Though we no longer reside full time in Kuwait we certainly make an effort to keep up with the daily happenings there considering we do still have family and other interests there. Let me rephrase that, I keep up with the daily happenings. My husband has almost zero interest in what’s taking place in Kuwait. He’s never really ‘meshed’ with the culture so to speak, he’s often had to pretend certain behaviors and put on the fake smile, and always knew he just didn’t belong in some odd way. In my humble opinion, and in no way trying to offend anyone; I think, over time, he just consciously educated himself beyond what was/is accepted in his culture. He not only thought outside of the box, but he left the box all together.
Perhaps it’s because I’m away from Kuwait more than I’m there I see it through different eyes. But over the past few years it feels as though Kuwait has become divided within itself. There’s the older generation who want to lean more in the direction of big brother Saudi Arabia, and the younger generation who want to follow the lead of the UAE. And if you’re familiar with Saudi and the UAE you’ll understand the stark differences between the two though their foundation of beliefs are the same. Just like the population of Kuwait.
The elders in Kuwait are also divided on some level — the open minded and those with a beard. OK, not nice, but you get the idea.
The open minded older generation are all for change in Kuwait. The type of change that resembles their childhood when Kuwait was ‘pre-invasion’ and there was a sense of freedom and equality in the country. Women didn’t always cover their heads, married couples attended mixed gender events, and people even danced without finger pointing or the fear of being arrested.
The other half of the older generation, those sporting a beard, well, they want change too. However, while their idea of change is also a glimpse into the past, it’s so far in the past few would even recognize it. In their minds Kuwait should revert to a primitive lifestyle where every action is dictated by religious beliefs.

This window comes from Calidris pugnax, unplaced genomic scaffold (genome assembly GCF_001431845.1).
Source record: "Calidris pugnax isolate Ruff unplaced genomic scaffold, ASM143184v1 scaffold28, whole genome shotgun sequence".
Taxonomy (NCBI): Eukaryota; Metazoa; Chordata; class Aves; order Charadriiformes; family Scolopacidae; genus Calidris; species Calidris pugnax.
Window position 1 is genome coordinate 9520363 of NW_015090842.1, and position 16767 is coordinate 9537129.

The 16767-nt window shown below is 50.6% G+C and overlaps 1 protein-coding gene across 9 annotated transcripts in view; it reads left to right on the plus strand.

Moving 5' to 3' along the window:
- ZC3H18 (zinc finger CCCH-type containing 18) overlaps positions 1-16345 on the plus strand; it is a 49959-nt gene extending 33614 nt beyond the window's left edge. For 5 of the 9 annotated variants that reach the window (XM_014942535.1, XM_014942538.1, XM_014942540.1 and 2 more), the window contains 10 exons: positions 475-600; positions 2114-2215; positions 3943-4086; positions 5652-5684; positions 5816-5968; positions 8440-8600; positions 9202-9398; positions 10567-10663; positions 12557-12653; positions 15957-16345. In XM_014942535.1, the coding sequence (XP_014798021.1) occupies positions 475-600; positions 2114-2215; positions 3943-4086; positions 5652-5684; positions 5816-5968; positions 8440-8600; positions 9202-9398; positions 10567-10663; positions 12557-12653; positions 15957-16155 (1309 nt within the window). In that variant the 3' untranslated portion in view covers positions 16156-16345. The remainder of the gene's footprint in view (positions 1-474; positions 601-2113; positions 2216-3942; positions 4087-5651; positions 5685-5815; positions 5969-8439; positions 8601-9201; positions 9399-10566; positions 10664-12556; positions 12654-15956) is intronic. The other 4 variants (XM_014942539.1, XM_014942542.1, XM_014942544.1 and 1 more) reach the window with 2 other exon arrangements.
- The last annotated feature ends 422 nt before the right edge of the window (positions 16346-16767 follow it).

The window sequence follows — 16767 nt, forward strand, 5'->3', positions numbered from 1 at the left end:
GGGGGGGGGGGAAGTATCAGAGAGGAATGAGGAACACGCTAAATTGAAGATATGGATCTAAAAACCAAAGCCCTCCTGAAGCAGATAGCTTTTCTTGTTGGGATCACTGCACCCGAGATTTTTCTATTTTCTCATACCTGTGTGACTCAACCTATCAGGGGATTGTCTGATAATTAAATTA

You can see how this could lead to conflict both personally and politically. Now throw into the mix the Kuwaiti youth. Those who truly want to see a change which resembles something from the future. They’re proactive, progressive, intelligent, and educated. But sadly, all of this forward movement makes them appear to be running from the past. Obviously upsetting the elders who cling to the past like a lifebuoy preventing them from taking their last breath.
All of this internal conflict isn’t good for the country. It leaves them discombobulated, confused, and lacking any real direction. And from the outside, they appear to just be a mess. Imagine what other local governments must think of them. Saudi has managed to hold onto their ancient past… and even enforce it for the most part. And the UAE has managed to seamlessly bring modern day freedoms into their Islamic country while maintaining their values and culture. Bravo!
Kuwait? Well, Kuwait is just struggling from within to find its identity. Quite similar to many of those Kuwaiti (and non-Kuwaiti/expat) youth who are dying to be trend setters yet are only following things the modern world accomplished decades ago. And while I watch them face a number of interior challenges, I’m always rooting for their win. Kuwait holds a piece of my heart and will always be a part of my life. I love Kuwait and beam with pride while sharing stories with friends here at home. I long for the day the country finds itself and unites — because I do believe that can happen. Until that day comes change will never happen, whether it be forward or backwards.
Below are a couple of videos entitled ‘Kuwait Then & Now” (parts 1 & 2). I’ve only watched the first few minutes but found it to be quite interesting.